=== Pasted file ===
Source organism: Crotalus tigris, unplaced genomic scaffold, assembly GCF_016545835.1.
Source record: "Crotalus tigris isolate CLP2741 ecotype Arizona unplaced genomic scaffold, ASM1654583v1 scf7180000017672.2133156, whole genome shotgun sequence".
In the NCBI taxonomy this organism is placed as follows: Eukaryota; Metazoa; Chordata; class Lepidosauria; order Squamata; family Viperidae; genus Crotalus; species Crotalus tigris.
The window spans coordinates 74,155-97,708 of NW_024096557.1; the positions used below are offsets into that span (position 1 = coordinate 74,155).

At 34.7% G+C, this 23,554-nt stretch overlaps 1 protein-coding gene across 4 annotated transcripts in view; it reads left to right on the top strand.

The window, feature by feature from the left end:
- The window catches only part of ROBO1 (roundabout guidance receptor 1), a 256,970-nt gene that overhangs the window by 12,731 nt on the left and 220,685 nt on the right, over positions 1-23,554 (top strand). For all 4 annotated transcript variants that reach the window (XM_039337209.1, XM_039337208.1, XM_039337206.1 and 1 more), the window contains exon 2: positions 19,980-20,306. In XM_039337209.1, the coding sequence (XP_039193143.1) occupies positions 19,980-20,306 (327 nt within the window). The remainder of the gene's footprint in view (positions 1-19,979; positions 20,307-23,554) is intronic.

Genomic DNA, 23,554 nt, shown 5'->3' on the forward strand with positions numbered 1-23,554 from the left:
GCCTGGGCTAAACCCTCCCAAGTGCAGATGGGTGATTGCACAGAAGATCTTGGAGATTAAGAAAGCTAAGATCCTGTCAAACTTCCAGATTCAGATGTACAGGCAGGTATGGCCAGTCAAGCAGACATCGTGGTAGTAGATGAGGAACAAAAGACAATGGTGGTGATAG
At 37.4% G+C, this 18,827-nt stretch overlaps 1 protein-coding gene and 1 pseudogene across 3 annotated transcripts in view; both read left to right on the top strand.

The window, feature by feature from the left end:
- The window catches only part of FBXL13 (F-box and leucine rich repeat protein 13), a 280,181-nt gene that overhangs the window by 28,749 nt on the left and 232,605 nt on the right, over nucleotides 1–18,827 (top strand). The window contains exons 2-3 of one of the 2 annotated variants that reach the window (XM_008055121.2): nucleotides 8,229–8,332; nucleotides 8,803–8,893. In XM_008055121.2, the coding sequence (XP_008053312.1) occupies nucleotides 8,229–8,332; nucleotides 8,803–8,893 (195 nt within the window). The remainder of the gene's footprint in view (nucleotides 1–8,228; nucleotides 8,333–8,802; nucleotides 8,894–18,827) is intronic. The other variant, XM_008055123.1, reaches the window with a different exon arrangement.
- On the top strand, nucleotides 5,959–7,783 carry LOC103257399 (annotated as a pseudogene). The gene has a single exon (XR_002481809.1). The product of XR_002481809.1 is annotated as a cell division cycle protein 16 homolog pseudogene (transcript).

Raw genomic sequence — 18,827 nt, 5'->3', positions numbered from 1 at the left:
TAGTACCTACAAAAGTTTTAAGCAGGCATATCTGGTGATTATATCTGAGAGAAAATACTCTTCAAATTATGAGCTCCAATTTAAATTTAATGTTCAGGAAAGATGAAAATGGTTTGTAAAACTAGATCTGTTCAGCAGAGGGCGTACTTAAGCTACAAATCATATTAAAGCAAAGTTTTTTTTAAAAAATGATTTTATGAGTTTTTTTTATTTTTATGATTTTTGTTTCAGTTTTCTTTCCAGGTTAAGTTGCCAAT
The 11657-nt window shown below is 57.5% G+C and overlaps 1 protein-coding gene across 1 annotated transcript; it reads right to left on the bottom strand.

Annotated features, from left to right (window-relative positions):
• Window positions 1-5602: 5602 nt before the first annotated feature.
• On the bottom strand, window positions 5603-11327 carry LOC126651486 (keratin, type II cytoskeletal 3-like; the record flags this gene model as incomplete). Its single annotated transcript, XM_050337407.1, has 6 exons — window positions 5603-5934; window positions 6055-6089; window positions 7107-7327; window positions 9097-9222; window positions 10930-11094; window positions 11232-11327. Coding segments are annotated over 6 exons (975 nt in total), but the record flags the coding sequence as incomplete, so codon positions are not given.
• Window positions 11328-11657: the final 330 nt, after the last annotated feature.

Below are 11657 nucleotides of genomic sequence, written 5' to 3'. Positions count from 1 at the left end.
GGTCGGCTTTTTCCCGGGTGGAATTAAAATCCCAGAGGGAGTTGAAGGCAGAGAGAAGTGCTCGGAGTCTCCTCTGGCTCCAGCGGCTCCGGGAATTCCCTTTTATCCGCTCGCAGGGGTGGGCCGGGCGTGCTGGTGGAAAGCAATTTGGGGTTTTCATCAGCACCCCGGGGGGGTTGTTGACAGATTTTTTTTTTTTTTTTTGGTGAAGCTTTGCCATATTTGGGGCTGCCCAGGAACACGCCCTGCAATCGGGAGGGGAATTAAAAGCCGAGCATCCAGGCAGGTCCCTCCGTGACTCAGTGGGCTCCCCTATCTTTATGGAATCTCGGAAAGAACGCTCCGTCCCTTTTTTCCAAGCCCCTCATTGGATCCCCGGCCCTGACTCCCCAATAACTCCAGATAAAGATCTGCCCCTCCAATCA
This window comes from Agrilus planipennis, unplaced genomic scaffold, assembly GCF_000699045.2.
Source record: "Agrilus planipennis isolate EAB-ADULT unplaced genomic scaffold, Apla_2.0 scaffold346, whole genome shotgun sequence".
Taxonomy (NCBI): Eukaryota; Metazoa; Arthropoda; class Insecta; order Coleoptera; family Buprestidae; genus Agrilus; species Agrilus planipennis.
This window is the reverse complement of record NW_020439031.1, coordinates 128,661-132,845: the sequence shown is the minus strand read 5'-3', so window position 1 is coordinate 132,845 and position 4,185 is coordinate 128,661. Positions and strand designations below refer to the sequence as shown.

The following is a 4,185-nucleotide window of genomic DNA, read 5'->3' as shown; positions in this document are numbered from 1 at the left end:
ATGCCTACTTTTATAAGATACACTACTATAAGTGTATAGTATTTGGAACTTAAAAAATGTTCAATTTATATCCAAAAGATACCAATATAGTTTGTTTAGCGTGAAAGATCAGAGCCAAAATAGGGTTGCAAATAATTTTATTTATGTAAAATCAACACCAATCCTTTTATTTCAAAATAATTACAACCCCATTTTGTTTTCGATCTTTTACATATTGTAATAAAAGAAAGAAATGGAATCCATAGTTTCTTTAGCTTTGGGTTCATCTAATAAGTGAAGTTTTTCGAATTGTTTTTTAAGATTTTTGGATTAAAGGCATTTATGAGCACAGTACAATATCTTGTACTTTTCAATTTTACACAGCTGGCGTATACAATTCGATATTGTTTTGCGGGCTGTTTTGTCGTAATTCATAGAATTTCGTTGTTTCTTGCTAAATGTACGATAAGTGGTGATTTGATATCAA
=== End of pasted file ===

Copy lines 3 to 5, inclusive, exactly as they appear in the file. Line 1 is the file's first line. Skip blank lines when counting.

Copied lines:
In the NCBI taxonomy this organism is placed as follows: Eukaryota; Metazoa; Chordata; class Lepidosauria; order Squamata; family Viperidae; genus Crotalus; species Crotalus tigris.
The window spans coordinates 74,155-97,708 of NW_024096557.1; the positions used below are offsets into that span (position 1 = coordinate 74,155).

At 34.7% G+C, this 23,554-nt stretch overlaps 1 protein-coding gene across 4 annotated transcripts in view; it reads left to right on the top strand.